COLUMBIA -- Republican John McCain has a commanding 20-point lead over Democrat Barack Obama in South Carolina as the Nov. 4 presidential campaign enters its final days, a new Winthrop/ETV poll found.
However, alarms are going off for McCain in the nearby battlegrounds of North Carolina and Virginia. There, the U.S. senator from Arizona is in a neck-and-neck battle with Obama, according to the poll.
The poll found Obama, a U.S. senator from Illinois, leading McCain in both states. However, his margins there were statistically insignificant, both well within the poll's margin of error.
Both states are vital to McCain if he is to win Nov. 4.
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Two weeks ago, U.S. Sen. Lindsey Graham of South Carolina, a McCain confidant, said the GOP nominee must win both. He will, Graham said, adding, "There's a greater likelihood of me beating Michael Phelps in the swimming pool than of us (the McCain campaign) losing Virginia or North Carolina."
Winthrop/ETV surveyed 2,026 likely voters in the three states, including 617 likely S.C. voters. Those surveyed said the economy, widely thought to be in recession, is the most important issue.
In North Carolina, those surveyed said Obama would do a better job on the economy than McCain by 8.9 percentage points. In Virginia, Obama led McCain by 10 percentage points on the economy.
Only in South Carolina did likely voters give McCain the nod by 12.2 percentage points over Obama on the economy.
The poll left the candidates' S.C. supporters flummoxed.
"That anybody would go Republican this next election, considering the economy and so many things, is unbelievable," said 75-year-old Charlotte Bahneman of Longs.
A former Hillary Clinton supporter, Bahneman said she plans to do what many of her friends are telling her they will do -- vote for Obama because he is the better of the two candidates offered.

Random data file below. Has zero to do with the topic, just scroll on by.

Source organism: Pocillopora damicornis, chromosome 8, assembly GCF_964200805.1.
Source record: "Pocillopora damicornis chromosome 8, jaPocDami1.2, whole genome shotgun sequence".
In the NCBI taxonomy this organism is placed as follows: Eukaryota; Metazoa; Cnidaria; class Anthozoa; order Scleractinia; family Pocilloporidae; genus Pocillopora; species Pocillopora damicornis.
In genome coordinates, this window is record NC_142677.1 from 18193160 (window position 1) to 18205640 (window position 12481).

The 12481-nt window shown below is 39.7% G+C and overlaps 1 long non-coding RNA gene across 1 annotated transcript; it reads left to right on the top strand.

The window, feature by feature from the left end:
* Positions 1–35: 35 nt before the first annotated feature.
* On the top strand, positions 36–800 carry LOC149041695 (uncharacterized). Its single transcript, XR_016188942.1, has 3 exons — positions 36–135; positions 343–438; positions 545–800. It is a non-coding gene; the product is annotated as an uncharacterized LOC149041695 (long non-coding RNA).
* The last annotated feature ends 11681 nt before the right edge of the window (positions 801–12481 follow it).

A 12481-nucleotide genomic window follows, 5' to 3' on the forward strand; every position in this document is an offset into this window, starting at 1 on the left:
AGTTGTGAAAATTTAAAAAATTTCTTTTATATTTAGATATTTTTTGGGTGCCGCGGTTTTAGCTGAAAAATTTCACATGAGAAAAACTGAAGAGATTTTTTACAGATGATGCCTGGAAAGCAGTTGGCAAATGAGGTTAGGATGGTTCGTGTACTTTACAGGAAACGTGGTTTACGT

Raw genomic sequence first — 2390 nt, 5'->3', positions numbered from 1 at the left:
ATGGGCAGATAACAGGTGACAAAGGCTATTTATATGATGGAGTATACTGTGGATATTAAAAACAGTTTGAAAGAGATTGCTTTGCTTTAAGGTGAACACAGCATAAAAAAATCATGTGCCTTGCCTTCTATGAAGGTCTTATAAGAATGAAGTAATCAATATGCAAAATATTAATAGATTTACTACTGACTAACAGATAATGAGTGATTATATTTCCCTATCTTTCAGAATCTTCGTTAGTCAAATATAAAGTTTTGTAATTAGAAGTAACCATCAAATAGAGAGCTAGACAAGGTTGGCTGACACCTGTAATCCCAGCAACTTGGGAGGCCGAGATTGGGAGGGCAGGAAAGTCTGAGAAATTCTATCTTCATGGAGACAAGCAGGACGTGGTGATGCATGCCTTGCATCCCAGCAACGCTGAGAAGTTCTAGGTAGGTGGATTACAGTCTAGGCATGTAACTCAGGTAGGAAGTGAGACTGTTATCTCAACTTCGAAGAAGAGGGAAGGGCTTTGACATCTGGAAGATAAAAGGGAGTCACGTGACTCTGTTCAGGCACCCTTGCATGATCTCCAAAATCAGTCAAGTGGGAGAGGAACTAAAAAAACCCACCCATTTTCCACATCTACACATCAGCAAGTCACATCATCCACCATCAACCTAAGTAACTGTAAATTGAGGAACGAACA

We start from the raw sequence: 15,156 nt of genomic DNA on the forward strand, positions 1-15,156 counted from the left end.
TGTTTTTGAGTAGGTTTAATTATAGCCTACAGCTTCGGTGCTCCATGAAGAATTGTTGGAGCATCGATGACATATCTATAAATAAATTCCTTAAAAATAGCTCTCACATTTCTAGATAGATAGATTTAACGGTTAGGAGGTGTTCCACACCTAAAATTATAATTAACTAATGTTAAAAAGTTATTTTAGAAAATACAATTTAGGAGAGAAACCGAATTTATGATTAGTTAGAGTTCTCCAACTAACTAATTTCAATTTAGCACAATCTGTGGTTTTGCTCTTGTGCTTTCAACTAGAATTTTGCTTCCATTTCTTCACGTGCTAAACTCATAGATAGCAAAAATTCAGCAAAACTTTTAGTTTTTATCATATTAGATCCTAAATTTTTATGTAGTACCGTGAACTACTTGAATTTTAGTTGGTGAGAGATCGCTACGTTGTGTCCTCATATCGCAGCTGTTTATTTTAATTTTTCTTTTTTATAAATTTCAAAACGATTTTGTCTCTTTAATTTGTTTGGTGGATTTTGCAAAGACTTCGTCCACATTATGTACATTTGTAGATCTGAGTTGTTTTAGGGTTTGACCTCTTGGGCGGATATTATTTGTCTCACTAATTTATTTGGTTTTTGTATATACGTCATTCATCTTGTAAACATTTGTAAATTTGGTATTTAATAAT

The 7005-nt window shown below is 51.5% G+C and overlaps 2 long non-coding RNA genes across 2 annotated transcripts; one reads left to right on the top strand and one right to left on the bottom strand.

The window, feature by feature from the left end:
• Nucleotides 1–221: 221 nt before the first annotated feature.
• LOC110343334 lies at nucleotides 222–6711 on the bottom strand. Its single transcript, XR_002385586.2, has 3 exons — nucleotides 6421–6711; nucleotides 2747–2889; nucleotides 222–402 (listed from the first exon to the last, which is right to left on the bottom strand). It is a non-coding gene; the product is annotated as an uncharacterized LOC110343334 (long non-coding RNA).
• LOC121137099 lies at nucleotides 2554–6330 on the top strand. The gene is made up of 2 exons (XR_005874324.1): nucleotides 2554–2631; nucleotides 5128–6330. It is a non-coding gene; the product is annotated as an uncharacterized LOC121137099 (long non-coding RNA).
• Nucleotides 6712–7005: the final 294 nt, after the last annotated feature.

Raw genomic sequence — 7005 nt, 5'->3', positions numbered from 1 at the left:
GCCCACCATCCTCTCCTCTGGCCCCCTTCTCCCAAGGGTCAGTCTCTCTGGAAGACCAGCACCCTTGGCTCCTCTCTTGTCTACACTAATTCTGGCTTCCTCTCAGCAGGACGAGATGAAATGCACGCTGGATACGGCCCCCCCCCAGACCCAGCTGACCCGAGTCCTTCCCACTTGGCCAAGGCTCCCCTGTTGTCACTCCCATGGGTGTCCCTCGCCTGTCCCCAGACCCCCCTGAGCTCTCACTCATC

Robert Martuscello, a 63-year-old Greenville retiree, said McCain is a casualty of the economy's troubles.
"I really don't think the economy is the No. 1 issue," Martuscello said.
Martuscello says national security should be issue No. 1.
If it were, the poll results suggest McCain would be headed for victory Nov. 4.
Voters in all three states gave McCain a resounding lead over Obama on how he would handle the war in Iraq and terrorism, preferring McCain by no fewer than 11 percentage points on Iraq and 24 points on terrorism.
But then there is the economy.
"Obama has the clear advantage on the economy in North Carolina and Virginia," said Winthrop University political scientist Scott Huffmon, the poll's director.
South Carolina clearly is the odd man out in the poll, Huffmon said.
In the Palmetto State, those surveyed discounted Obama, yielding the kind of differing opinion Huffmon said he might expect from different regions of the country, not adjoining states.
"The differences are stark," Huffmon said. "These are traditional conservatives in South Carolina. They stand pat with their candidate no matter what."
South Carolina voted overwhelmingly for Bush in 2004 by 17 percentage points. Bush also carried North Carolina and Virginia in that election.
Now, voters in all three states said that history will judge Bush's presidency to be a failure.
Voters in all three states also said by wide margins that they opposed the government bailout or rescue of Wall Street investment firms and banks.
By overwhelming margins, voters in all three states also said the country is headed in the wrong direction.
But when asked for whom they would vote for president if the election were held today, the likely voters in the three states split company.
S.C. respondents said they would vote for McCain over Obama by 55.1 percent to 34.9 percent.
In North Carolina, the likely voters surveyed said they favored Obama by the narrowest of margins 44.6 percent to 44.2 percent. In Virginia, Obama led 44.6 percent to 43.6 percent.
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Whom do you plan to vote for in South Carolina's U.S. Senate race? If you're like nearly half the 617 likely S.C. voters questioned in a Winthrop/ETV poll released Thursday, you don't know.
U.S. Sen. Lindsey Graham of Seneca is seeking re-election to a second term.
Democrat Bob Conley of Myrtle Beach, a former Republican, is Graham's little-known challenger.
Given a choice between the two, likely S.C. voters said they preferred Graham by 31.8 percent to 9.8 percent. Undecided, however, came in first at 46.6 percent.
Other polls consistently have shown that Graham easily will defeat Conley.
Part of the problem may have been that the candidates' parties were not included in the poll's questions.
Scott Huffmon, the Winthrop University professor who directed the poll, said the party-less methodology allowed him to measure voters' "raw support" for the candidates without labels.